4H-SiC JFET Multilayer Integrated Circuit Technologies Tested up to 1000 K

Wednesday, October 14, 2015: 14:00
Ellis East (Hyatt Regency)
D. J. Spry (NASA Glenn Research Center), P. G. Neudeck (NASA Glenn Research Center), L. Chen (Ohio Aerospace Institute), C. W. Chang (Vantage Partners, LLC), D. Lukco (Vantage Partners, LLC), and G. M. Beheim (NASA Glenn Research Center)
Testing of semiconductor electronics at temperatures above their designed operating envelope is recognized as vital to qualification and lifetime prediction of circuits prior to deployment in beneficial applications. This work describes the high temperature electrical testing of prototype 4H silicon carbide (SiC) junction field effect transistor (JFET) integrated circuit technology implemented with multilayer interconnects intended for prolonged operation in applications at temperatures up to 773K (500 °C).  A 50mm diameter sapphire wafer was used in place of the standard NASA packaging for this experiment.  Testing was carried out between 300K (27 °C) and 1150K (877 °C) with successful electrical operation of all devices observed up to 1000K (727 °C).

We tested each of the following devices:  Transmission Line Method (TLM) test structure, discrete JFET with a gate length of 6 µm and width of 12 µm, discrete on-chip capacitor of area about 0.5mm2, 3-stage ring oscillator comprising of 12 JFET transistors and 30 resistors, and one open-circuit trace on the sapphire wafer to test leakage of everything up to the die.

These devices resided on a single 3mm x 3mm SiC die that was bonded via die-attach paste to a 50mm sapphire wafer “package” with patterned 1µm thick gold traces. The lateral spacing of gold traces on sapphire was 3.175mm. The die attach paste is conductive, providing backside electrical contact necessary for stable device operation.  25µm diameter gold ball/wedge bonds connected chip pads to gold traces on the sapphire wafer, and 250 µm diameter gold wires with glass fiber insulation connected the sapphire wafer to a terminal strip outside an oven. The die remained uncovered for the duration of the test.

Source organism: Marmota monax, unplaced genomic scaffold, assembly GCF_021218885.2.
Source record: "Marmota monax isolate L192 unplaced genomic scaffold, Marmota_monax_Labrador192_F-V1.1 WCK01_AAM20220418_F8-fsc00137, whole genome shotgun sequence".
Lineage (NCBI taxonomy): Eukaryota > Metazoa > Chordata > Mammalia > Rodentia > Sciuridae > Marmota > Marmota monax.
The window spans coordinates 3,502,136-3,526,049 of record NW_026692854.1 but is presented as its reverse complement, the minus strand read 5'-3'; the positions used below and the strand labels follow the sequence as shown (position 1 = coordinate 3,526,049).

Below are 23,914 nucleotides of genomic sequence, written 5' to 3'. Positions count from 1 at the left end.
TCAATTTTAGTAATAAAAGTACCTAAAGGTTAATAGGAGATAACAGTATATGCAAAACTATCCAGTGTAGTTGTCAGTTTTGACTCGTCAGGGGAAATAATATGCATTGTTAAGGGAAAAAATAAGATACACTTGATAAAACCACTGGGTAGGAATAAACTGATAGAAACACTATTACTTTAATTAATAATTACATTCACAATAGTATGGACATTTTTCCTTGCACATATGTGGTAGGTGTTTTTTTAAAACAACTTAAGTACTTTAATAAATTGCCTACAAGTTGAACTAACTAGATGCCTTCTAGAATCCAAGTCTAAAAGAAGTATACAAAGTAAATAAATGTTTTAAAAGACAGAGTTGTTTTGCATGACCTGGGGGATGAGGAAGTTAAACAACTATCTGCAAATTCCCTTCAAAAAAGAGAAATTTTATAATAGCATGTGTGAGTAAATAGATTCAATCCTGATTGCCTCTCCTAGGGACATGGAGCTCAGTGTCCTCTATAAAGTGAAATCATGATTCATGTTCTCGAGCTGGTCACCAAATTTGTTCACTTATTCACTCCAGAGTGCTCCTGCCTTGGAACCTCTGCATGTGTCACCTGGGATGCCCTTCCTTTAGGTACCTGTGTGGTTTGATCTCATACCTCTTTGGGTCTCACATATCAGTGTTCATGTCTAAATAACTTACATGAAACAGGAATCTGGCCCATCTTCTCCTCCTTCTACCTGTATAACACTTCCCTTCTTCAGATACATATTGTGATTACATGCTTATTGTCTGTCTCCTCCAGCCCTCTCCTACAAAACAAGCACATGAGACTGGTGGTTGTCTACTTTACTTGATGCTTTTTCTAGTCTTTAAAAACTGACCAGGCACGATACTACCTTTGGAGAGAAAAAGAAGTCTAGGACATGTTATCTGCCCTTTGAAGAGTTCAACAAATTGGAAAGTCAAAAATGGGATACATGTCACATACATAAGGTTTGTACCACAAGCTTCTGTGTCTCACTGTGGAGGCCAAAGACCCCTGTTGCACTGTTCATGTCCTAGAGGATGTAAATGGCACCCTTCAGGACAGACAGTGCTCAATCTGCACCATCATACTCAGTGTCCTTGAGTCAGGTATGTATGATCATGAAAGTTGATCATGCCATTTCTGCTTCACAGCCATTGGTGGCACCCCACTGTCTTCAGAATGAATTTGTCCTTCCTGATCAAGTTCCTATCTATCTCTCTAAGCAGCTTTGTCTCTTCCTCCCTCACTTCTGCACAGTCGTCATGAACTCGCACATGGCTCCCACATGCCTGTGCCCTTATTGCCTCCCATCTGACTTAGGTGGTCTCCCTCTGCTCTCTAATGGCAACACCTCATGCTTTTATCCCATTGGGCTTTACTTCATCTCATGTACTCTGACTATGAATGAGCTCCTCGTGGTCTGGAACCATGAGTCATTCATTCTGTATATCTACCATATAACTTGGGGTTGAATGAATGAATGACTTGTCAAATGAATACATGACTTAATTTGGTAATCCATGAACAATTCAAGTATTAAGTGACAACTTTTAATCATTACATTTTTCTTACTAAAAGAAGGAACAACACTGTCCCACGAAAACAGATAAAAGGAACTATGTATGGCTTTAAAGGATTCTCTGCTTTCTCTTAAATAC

The thermal profile started with a ramp at 3K/minute from 300K to 773K.  Then the sample remained at 773K for 22 hours.  The 22-hour “burn-in” at 773K was performed because significant reductions in leakage have been observed during previous testing at this temperature. The final ramp from 773K to 1150K was at 9K/minute.

The JFET and TLM were measured with a digitizing curve tracer, while the capacitor and sapphire wafer leakages were measured with source-measure units.  Ring oscillator output was measured with a 10M-Ohm probe AC-coupled to digitizing oscilloscope.  The devices were continuously biased, but only measured every 90 seconds during the thermal ramps and every 2 hours during the 773K “burn in.”

The 3-stage ring oscillator frequency decreased from ~850 kHz at 773K to ~660 kHz at 1000K with output amplitude that decreased from 130mV to 20 mV. The JFET exhibited saturation current of 280 µA at 300K that decreased to 50 µA at 1000K. The n-type TLM exhibited specific contact resistance of less than 4 x 10-4 µÙ cm2 throughout the test, and a sheet resistance of 5 kµÙ/square at 300K that increased to 38 kµÙ/square at 1000K with approximately T2power law behavior. No leakage above open-circuit noise floor was observed from the capacitor at 20V bias until 600K.  The leakage increased with temperature until 686K at 378 µA at which point the 20V leakage began to drop even while the temperature was increasing.  By the time the capacitor had reached the start of the 773K burn in period the leakage had dropped to ~100 µA.  The capacitor had measurable leakage again when heated to above 990K and then the max leakage remained below 100 µA. The sapphire did not have measurable 20V leakage until 850K, which increased to 68 nA at 1000K. 

Above 1000K all devices started to demonstrate behavior consistent with loss of the backside bias connection.  Upon cooling and inspection it was found that the backside contact metal on the die and the gold trace area on the sapphire became transparent where there was die attach paste.  There were cracks in the on-chip SiO2dielectric formed from low pressure chemical deposition (LPCVD) using tetraethyl orthosilicate (TEOS) precursor at the corners of some metal traces.  Some of the gold ball bonds wires had melted.  The peak oven temperature reached 1150K before the oven was turned off so a clear sequence of causality is hard to determine; therefore, electrical data reported is only to 1000K corresponding to apparent loss of backside bias.